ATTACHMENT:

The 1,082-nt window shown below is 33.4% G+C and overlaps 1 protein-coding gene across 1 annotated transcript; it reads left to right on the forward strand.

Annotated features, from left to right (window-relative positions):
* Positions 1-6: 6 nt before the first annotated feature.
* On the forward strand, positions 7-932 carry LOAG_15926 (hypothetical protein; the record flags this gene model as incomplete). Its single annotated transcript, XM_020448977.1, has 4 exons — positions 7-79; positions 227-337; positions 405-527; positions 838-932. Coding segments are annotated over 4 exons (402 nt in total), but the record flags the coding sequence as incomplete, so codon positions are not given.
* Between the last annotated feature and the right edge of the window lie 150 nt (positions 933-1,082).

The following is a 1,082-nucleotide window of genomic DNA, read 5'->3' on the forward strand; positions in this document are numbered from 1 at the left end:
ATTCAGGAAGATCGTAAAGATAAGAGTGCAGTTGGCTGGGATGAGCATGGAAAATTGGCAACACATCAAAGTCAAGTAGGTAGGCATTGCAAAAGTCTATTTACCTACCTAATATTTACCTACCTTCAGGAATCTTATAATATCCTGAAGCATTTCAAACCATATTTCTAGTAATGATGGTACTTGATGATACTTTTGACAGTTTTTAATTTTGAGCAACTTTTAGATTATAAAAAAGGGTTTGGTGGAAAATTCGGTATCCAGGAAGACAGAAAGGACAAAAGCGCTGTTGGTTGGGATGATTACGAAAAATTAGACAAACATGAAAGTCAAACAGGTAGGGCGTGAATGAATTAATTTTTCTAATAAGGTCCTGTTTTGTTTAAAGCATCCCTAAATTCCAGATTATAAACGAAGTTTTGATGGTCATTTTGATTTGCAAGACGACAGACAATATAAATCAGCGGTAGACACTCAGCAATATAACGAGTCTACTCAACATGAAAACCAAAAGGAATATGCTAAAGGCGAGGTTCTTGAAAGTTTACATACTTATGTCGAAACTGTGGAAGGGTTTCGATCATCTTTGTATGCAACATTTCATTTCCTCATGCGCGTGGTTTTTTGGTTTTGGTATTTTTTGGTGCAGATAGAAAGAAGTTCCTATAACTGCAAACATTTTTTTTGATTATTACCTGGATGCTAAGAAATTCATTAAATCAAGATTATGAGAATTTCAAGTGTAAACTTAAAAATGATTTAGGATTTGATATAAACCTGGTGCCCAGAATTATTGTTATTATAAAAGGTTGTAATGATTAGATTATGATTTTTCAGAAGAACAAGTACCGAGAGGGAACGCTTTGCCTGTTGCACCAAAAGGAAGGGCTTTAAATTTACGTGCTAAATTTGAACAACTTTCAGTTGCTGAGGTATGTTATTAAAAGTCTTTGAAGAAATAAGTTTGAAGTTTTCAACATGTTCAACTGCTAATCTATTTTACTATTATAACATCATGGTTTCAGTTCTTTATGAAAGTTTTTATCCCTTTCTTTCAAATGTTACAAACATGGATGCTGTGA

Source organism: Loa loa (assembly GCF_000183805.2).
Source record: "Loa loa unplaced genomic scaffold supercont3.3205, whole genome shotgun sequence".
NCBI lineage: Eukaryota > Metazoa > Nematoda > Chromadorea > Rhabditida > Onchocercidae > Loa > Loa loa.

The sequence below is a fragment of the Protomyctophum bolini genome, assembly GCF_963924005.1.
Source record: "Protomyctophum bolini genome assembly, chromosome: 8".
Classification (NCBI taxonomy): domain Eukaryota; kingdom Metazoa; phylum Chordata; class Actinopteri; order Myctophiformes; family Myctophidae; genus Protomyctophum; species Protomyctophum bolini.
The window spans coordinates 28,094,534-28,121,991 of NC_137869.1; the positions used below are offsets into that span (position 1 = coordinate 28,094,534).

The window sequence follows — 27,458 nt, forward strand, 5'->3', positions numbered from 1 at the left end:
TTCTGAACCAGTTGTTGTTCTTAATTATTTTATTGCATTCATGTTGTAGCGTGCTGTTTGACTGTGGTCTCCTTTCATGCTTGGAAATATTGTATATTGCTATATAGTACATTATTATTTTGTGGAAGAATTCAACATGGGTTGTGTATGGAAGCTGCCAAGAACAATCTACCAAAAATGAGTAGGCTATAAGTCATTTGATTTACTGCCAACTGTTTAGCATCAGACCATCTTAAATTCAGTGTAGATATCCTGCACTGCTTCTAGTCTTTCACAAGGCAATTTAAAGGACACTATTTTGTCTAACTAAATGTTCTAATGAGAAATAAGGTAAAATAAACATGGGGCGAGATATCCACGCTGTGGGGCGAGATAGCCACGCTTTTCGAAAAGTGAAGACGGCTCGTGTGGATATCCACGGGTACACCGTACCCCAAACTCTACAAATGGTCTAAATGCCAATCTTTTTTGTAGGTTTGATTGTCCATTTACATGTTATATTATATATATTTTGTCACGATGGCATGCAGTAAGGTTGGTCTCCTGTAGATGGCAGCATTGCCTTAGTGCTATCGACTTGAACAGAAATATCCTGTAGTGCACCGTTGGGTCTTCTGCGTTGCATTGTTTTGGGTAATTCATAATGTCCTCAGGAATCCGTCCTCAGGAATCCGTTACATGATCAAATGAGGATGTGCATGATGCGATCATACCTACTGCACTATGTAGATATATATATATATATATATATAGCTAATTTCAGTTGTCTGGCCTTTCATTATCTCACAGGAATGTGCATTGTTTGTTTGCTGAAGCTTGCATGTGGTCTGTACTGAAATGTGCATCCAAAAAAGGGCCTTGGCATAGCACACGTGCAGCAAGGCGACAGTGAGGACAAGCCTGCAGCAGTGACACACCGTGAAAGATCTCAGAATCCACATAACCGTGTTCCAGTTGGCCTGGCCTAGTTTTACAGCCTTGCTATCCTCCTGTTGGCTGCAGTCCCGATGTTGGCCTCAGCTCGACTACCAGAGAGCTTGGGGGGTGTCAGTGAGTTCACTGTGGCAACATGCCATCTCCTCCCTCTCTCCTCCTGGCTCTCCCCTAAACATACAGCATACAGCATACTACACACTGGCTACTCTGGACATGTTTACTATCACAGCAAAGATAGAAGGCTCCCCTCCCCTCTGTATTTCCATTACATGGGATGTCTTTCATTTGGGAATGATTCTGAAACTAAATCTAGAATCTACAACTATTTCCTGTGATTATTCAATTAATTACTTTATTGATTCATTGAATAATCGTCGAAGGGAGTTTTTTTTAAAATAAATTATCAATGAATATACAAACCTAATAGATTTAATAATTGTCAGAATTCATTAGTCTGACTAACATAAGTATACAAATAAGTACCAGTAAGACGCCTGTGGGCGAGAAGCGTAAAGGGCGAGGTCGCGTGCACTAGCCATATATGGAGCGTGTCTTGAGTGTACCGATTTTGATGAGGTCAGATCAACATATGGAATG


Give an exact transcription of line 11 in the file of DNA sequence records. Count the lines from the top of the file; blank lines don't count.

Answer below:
The sequence below is a fragment of the Protomyctophum bolini genome, assembly GCF_963924005.1.